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In the 20th century, African Americans endured unscrupulous practices of segregation, and racism. Despite the eradication of slavery, African Americans still suffered the loss of rights due to demeaning state mandated policies including Jim Crow Laws, and the common mindset of “separate but equal.” The civil turmoil people of color faced prompted the rise of the African American Civil Rights Movement in the 1950’s and 1960’s. Despite the push for racial equality, the topic remained controversial and taboo. Alice Walker, African American activist and renowned writer, grew up with the movement dedicating her life to writing eloquent poetry and books that advocates for the total equality, for both gender and race.
She strived to educate those who continued their ignorant ways to the tumult of hatred and injustice African Americans endured, and fight for a more equal society. Alice Walker’s extreme abhorrence for sexism and her advocacy for women’s equality derived from her lifelong turmoils as an African American activists who suffered sexism and racism in her childhood all of which is manifested through her poetry and writing.
Walker’s legacy lives on through the countless African American actors whom benefit from her production of the novel ,The Color Purple, as an award winning musical and movie, and those who learn from her other works, activism, and didactic themes. Alice Walker was born into a family of poor sharecroppers in Eatonton, Georgia, in 1944. (Biography.com 1).
She was the youngest of eight children and her parents “struggled daily to feed, clothe, and take care of the children” (Biography.
com 2) Willie, her father and dedicated activist left a major impact on Walker’s future endeavors of activism and writing, yet the turmoils of racism wore Willie down until he stopped advocating for equality, but he still continued to teach Alice honesty and hardwork. (Kramer 15) At age eight, she accidentally shot herself in the eye using a BB gun, leaving a prominent scar. (Biography.com 1) This wound would be a catalyst for her to develop a self-conscious personality, and the beginning of her introvert traits, leading het to express her emotions through writing. (Biography.com 1) She continued to struggle with a withdrawn personality due to the iminent racism and sexism she dealt with on a daily basis. (Kramer 37).
Walker also endured, “extreme sexism from her Father, and had to watch her sister and mother get treated very poorly by Willie” (Kramer 15). However, she overcame these hardships and secured a scholarship to attend a small College in Atlanta where she studied Civil Rights Movements and the movement called the Equal Rights among all Races. (Biography.com 1). She then went on to receive a scholarship in 1963 to go to Sarah Lawrence College in New York, where she was able to complete her studies with a bachelor degree. (Biography.com 1) As an adult, she started to pursue a career in writing while continuing with her dedicated activism. After college, Walker continued her work in activism while living in Mississippi where she dedicated her time to desegregating schools alongside her civil-rights lawyer husband, Mel Leventhal. (Edemariam 1). Walker’s call for equality, both in gender and race, was partially influenced by Martin Luther King Jr. since she “worked closely with King and held great admiration for him” (Edemariam 2).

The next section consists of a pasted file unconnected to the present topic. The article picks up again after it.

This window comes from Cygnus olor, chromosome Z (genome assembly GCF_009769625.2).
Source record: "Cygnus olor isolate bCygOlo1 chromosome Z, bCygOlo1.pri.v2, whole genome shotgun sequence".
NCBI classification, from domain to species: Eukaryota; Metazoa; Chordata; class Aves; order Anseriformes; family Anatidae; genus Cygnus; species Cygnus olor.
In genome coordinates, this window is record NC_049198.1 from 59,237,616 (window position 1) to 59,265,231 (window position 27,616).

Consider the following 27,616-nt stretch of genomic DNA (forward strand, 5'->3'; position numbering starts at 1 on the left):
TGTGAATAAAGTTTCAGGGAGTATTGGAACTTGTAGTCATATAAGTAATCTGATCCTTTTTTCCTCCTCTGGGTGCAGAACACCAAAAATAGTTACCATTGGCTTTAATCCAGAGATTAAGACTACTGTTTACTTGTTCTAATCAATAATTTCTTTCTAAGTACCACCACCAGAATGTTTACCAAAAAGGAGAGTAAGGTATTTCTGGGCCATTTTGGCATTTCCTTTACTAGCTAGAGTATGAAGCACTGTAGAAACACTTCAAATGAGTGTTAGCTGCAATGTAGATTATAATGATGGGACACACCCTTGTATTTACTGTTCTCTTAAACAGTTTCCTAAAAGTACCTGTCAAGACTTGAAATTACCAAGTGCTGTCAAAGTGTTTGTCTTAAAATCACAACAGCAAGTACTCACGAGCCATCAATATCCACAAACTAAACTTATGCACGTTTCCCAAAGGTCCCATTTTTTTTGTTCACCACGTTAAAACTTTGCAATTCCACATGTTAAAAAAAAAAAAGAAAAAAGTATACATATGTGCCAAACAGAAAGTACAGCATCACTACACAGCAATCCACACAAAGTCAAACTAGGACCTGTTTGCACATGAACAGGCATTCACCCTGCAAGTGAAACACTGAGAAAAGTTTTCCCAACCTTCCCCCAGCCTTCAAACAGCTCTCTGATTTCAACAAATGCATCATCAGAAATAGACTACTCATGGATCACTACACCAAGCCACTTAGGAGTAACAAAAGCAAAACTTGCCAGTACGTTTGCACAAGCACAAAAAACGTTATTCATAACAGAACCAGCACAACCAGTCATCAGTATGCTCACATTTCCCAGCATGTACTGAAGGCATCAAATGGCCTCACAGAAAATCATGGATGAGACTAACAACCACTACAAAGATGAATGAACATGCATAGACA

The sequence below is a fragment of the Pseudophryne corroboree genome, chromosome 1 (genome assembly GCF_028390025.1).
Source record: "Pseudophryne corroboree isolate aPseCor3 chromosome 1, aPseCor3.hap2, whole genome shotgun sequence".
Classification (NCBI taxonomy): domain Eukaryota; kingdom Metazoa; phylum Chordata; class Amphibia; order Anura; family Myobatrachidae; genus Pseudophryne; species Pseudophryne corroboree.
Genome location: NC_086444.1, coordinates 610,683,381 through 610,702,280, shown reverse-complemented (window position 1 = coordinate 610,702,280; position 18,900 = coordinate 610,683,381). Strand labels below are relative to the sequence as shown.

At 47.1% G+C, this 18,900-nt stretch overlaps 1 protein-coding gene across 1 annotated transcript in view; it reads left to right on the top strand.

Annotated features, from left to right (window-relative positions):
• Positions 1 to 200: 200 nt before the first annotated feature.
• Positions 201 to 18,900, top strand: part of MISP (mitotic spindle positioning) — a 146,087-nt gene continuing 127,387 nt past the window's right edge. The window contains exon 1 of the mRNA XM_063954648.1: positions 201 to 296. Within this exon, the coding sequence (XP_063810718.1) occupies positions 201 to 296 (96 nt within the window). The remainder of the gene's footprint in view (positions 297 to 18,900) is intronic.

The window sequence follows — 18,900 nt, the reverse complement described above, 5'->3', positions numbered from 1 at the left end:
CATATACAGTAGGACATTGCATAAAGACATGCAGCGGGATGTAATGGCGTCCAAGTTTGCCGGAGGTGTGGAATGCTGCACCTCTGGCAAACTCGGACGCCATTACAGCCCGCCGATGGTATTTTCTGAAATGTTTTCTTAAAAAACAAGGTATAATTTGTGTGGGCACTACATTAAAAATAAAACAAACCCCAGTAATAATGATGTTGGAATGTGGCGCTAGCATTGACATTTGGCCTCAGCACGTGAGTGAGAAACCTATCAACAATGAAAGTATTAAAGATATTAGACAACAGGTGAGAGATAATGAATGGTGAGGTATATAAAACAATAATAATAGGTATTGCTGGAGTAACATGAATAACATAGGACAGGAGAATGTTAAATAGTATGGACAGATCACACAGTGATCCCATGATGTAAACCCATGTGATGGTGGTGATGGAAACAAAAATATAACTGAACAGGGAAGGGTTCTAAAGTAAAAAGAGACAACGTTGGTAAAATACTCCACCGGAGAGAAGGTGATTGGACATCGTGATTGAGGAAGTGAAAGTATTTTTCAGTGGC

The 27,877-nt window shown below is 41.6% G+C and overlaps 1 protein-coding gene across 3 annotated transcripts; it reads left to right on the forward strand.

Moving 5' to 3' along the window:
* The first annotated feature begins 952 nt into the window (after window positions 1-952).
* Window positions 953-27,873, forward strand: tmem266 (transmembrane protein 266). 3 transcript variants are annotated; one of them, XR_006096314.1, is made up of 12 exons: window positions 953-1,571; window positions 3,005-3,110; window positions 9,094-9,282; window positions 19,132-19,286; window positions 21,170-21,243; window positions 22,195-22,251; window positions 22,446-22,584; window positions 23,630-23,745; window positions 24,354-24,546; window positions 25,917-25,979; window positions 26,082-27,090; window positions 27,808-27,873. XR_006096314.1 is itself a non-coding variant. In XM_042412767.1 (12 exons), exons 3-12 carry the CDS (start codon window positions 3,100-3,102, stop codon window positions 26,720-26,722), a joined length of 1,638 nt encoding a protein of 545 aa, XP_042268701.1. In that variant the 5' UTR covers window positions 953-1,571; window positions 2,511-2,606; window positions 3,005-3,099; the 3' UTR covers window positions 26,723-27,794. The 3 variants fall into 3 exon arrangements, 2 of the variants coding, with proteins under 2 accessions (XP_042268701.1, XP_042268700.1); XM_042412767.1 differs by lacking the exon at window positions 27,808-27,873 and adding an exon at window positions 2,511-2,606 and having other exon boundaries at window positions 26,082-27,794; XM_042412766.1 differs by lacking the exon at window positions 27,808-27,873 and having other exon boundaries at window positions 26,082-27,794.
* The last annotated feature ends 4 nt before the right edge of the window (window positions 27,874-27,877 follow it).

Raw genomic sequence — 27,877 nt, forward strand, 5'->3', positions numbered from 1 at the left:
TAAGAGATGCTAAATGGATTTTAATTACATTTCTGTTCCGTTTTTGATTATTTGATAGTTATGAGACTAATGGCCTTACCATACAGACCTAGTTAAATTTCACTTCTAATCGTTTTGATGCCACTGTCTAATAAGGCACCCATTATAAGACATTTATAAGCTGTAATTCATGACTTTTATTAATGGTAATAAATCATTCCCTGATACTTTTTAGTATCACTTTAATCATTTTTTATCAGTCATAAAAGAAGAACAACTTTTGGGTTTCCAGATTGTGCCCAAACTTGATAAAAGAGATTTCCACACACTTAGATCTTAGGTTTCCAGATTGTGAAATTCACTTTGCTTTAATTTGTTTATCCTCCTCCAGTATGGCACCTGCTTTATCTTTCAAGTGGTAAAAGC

While she dedicated most of her time to fighting against the unjust practices towards African-Americans, she also showed support for women’s rights. (Biography.com 2). Cassie, a close friend of Walker’s, dealt with an extremely abusive husband who “ beat the living hell out of Cassie on a daily basis” and “almost killed her on multiple occasions” (3 Walker 2). Due to the extreme nature of Cassie’s situation, Walker felt a need to advocate for gender equality and started dedicating more of her time towards African American women’s rights. (3 Walker 1) After her divorce with Leventhal, she soon came out as bisexual and then progressed towards helping the LGBTQ movement. (3 Walker 4). Walker showed her activism throughout her books where she would write about extremely taboo topics. (Edemariam 3).